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mattgirl

Thank you! The ammonia remained at 1.0 ppm after the water change, which baffled me. While I’ve experienced ammonia spikes, I’ve never had one this high so I wasn’t sure if any factor could alter that. If anything, the Prime should’ve detoxified it; but I checked 24 hours after I dosed it so it probably wore off.
Prime isn't going to remove the ammonia or change the reading. If you see 1ppm before adding prime the test will still show 1ppm ammonia after adding it. It will just be in a safer form.

If you have no ammonia in your tap water the 60% water change should have lowered the ammonia. If it didn't then I have to think your ammonia was higher than you thought it was before the water change. I would change out enough water to get it down to no more than .25.

It may take more than one water change to accomplish it. Just wait a couple of hours between water changes. Run the ammonia test before each water change to determine how much you need to change to get it where it needs to be.
 
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peachsonas

Prime isn't going to remove the ammonia or change the reading. If you see 1ppm before adding prime the test will still show 1ppm ammonia after adding it. It will just be in a safer form.

If you have no ammonia in your tap water the 60% water change should have lowered the ammonia. If it didn't then I have to think your ammonia was higher than you thought it was before the water change. I would change out enough water to get it down to no more than .25.

It may take more than one water change to accomplish it. Just wait a couple of hours between water changes. Run the ammonia test before each water change to determine how much you need to change to get it where it needs to be.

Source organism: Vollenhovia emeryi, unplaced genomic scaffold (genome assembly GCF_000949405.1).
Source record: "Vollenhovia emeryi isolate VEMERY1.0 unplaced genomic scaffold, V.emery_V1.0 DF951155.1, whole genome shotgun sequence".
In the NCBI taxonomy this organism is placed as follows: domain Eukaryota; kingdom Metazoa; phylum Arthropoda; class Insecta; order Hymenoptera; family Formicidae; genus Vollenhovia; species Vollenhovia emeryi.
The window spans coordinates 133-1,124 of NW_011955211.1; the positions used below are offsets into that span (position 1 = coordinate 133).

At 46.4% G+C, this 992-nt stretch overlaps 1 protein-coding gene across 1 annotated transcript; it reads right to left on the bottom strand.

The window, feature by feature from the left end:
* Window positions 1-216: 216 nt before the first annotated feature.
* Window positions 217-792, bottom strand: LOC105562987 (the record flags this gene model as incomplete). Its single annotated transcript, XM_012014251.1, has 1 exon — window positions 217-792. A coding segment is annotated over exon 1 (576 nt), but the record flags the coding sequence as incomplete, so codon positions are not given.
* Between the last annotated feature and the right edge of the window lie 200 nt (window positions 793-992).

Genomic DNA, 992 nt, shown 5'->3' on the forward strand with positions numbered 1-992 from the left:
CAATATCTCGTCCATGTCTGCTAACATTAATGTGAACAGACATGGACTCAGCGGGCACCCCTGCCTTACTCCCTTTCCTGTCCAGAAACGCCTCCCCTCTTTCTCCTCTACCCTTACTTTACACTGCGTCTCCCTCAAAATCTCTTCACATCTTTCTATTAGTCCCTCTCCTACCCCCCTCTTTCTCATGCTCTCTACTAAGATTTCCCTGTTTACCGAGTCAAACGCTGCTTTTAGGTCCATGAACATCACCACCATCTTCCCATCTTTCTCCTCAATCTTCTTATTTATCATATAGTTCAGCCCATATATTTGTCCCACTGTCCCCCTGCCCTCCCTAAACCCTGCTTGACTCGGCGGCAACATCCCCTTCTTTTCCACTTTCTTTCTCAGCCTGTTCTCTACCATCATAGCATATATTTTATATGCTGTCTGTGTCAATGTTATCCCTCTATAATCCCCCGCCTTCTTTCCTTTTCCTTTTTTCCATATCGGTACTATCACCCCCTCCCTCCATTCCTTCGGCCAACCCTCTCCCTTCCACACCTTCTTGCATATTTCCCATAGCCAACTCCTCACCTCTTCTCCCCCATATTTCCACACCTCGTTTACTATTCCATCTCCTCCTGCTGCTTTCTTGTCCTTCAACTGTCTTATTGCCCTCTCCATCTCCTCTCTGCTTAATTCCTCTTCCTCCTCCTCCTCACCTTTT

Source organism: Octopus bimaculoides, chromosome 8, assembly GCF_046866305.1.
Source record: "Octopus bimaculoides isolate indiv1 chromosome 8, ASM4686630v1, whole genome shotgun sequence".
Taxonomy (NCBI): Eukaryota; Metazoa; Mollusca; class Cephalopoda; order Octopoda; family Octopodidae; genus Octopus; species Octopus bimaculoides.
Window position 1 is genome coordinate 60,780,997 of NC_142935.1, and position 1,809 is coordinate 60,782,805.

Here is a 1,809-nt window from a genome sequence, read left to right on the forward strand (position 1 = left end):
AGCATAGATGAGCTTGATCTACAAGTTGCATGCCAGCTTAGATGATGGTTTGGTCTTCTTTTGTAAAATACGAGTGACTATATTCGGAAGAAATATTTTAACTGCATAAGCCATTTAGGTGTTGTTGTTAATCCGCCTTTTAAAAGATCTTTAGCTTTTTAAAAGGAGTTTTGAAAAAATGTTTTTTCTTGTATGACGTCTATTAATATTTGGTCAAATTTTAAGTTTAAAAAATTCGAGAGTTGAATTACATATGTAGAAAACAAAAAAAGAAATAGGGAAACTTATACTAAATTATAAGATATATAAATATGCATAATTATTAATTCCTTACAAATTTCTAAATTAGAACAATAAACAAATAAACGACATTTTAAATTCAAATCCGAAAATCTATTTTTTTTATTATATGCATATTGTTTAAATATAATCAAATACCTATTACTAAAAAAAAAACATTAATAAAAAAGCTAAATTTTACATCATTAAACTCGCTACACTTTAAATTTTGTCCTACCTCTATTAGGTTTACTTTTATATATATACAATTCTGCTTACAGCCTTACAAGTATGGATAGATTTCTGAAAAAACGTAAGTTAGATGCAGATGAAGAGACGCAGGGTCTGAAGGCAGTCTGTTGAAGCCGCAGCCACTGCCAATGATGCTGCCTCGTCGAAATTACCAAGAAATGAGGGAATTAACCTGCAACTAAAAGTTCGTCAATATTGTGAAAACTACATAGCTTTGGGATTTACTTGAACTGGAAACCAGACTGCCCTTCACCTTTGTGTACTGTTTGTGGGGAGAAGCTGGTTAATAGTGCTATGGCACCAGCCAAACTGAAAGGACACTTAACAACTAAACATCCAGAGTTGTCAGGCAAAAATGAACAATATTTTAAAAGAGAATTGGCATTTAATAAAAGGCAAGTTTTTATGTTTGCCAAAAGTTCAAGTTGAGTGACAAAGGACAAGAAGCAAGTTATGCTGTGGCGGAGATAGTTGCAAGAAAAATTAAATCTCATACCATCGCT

Okay. I'm back from work and the ammonia test is at 2.0ppm. I'm going to do a large change and gravel vacuum to remove as much food and poop as possible. I'm going to remove around 60%-70% of the water and test it again afterwards. I'll perform another water change in a few hours if needed.
Update: A large water change and vacuuming under some decor seemed to do the trick and get the ammonia down to 0.25ppm. I'll do a smaller change in a few hours to see if I can get it all the way down to 0.
 
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mattgirl

Okay. I'm back from work and the ammonia test is at 2.0ppm. I'm going to do a large change and gravel vacuum to remove as much food and poop as possible. I'm going to remove around 60%-70% of the water and test it again afterwards. I'll perform another water change in a few hours if needed.
Update: A large water change and vacuuming under some decor seemed to do the trick and get the ammonia down to 0.25ppm. I'll do a smaller change in a few hours to see if I can get it all the way down to 0.
Good job. It is possible you will have to do daily water change for a while. Maybe not though as long as there is no food left over in there.If there is leftover food then you are feeding too much. I know mystery snails have big appetites but along with a big appetite comes a lot of poop thus a lot of ammonia.
 
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peachsonas

Good job. It is possible you will have to do daily water change for a while. Maybe not though as long as there is no food left over in there.If there is leftover food then you are feeding too much. I know mystery snails have big appetites but along with a big appetite comes a lot of poop thus a lot of ammonia.
Very true! A vast majority of what I picked up in the change was from Ms. Olive (the poop machine in question).